Monday - October 22, 2012: I had lunch at Fred P. Ott's Bar and Grill in Olathe, Kansas. The review of the restaurant on the Olathe Restaurant Guide has now been updated with the new menu, which we introduced a few weeks ago. 

Today's meal was the $9.99 Wings N' Things starter - a combination of a half order of beef nachos and 6 Buffalo wings. The wings were fairly ordinary and at the standard wing charge of $5.99 for 6 thirds would not be a good buy. The nachos were much better and included lots of ground beef plus queso, salsa, sour cream & jalapenos. Green onions would be a nice addition to this dish.


Fred P. Ott's Bar and Grill in Olathe, Kansas Wings N' Things
Thursday - October 25, 2012: We had supper at RowHouse in Topeka tonight. The restaurant operates in an 1876 row house, a couple of blocks north of the state Capitol Building. It is open only for supper on Wednesday through Sunday. The menu changes each week, but is very limited on a given night.

There is always a Salad, Soup, 3 Entrees (one is always vegetarian), and 3 desserts. Most people do a tasting which includes all of the entrees. Tonight's menu began with a salad of kale, baby spinach, dried cranberries, pistachios, edamame, bacon, carrots and stone ground mustard vinaigrette. It was followed by black bean, tomato & basil soup. Neither of these would have been my choice if there were other options, but the rest of our party enjoyed them more.

I was much happier with the entrees. They first served a tiny serving of leek tart with garlic cream sauce. The other two entrees were served together. The pan seared mahi mahi and phyllo crisp were very good, though I didn't care for the fall vegetable succotash with lemon burre blanc which were served with it. The marinated beef tenderloin, wild mushroom ragout and whipped potatoes was good all the way around.

Best of all was the dessert tasting - Dried Fruit Tart, Butterscotch Pudding with Oat Crisps, and Apple-Ginger Upside Down Cake.

$37 per person.



dessert tasting at Row House restaurant in Topeka, Kansas dessert tasting

Saturday - October 27, 2012: We returned to Topeka to have lunch at Speck's Bar and Grill, which began in 1957 as the Seabrook Tavern. The small neighborhood bar is a popular place to watch sporting events and enjoy the fairly large selection of tavern food. The bar was packed with University of Kansas fans today.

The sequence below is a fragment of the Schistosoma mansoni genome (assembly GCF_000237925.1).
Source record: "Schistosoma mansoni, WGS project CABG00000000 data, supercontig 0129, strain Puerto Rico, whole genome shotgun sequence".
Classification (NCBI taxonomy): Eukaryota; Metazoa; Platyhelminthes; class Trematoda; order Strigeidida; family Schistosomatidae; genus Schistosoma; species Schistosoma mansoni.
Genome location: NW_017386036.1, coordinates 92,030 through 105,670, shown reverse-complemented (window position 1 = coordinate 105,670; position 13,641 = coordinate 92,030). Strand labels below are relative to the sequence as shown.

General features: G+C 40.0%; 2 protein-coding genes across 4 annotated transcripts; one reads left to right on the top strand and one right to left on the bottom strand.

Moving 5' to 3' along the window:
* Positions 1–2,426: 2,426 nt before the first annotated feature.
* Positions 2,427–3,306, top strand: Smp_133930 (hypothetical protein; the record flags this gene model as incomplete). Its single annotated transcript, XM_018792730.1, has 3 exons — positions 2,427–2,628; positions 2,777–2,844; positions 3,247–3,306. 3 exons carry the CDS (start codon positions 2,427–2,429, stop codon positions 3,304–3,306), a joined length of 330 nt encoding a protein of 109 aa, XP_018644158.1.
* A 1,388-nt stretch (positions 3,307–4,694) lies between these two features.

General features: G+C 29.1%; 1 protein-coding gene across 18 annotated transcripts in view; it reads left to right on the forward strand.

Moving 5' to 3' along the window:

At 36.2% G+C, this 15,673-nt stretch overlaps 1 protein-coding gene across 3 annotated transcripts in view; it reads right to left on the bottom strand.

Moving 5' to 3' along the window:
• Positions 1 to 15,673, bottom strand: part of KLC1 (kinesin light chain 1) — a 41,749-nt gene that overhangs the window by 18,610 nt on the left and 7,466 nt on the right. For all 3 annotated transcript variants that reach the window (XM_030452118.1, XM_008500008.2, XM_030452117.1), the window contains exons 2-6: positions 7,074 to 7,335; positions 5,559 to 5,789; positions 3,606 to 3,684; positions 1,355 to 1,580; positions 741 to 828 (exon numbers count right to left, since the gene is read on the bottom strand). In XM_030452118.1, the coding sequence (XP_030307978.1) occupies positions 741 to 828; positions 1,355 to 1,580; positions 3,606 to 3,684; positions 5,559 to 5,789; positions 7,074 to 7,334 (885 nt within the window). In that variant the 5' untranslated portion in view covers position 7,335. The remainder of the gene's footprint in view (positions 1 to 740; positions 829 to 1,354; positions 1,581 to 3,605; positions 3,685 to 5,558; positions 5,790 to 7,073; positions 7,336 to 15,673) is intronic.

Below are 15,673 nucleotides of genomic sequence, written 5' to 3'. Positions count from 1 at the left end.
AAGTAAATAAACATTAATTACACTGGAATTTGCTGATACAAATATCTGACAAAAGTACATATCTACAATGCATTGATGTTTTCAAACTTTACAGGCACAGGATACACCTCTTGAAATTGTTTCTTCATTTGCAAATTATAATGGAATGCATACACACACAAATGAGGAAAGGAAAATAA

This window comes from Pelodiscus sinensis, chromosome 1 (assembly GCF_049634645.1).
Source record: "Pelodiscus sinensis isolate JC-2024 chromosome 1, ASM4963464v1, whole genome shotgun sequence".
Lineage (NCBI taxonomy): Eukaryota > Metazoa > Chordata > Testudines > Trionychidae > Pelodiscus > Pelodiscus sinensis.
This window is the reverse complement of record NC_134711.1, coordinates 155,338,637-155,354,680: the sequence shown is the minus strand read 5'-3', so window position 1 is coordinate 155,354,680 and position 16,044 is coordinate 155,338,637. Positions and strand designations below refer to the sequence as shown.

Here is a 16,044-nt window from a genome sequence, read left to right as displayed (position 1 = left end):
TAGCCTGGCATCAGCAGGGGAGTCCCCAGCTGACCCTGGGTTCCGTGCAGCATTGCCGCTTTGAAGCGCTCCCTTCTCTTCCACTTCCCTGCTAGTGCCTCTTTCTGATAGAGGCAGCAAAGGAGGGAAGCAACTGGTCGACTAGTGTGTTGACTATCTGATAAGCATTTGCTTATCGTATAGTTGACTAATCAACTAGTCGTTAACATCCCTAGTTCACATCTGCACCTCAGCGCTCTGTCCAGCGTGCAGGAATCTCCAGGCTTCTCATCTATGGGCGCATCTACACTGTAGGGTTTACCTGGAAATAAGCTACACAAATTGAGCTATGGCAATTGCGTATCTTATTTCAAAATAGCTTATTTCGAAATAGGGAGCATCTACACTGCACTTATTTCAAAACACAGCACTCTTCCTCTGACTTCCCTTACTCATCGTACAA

Dishes sampled today included the pork tender, Speck's bomber hot dog, Kansas style Philly steak, bierock, fries and onion rings. The bierock was made using one of their buns, rather than being baked in its own pastry. It was one of the few dishes I have had a Specs which I didn't like.

I thought that the best dishes tried today were the homemade fries and Bomber Dog - a grilled all beef hot dog on a
bun, mothered in Swiss cheese, jalapeno peppers, sauerkraut and onions. The fries were even good cold!

After dropping Linda off at a baby shower, I went on to visit a Dia de los Muertos (Day of the Dead) street fair in the North Topeka Arts District (NOTO). It was a rather low key affair with band and a few crafts & food vendors scattered over a couple of blocks on the street. Although the crowd was small, they seemed to be having a good time. Many people were painting street scenes on the inside of the top of pizza boxes.

Moving on to Gage Park, I took some quick photos of the carousel and animal park, then revisited the Topeka Zoo. It had been nearly 7 years since my last visit and there have been some new exhibits. Today the zoo was filled with costumed children taking part in Boo at the Zoo.

With all of the bad press the zoo has been getting recently about their ability to properly care for the elephants, I was anxious to see them, but the elephants were not available for viewing by the public.

The final stop of the say was at Topeka Steak House, which is east of town in Tecumseh, Kansas. The restaurant is very plain, reminding me of the Crawford County chicken restaurants. It has been open since the 50s.

The best thing about Topeka Steak House is the prices, which are quite reasonable if you do not order extras like blue cheese dressing or a hot plate. My 16 ounce porter house was $21.49. It was cooked right and tasted pretty good. The crinkle cut made from frozen French fries were nothing to brag about.


Speck's Bar and Grill - Topeka, Kansas Speck's Bar and Grill

Dia de los Muertos - Topeka, Kansas Dia de los Muertos

lions - Topeka, Zoo Lions

Topeka Steak House - Tecumseh, Kansas Topeka Steak House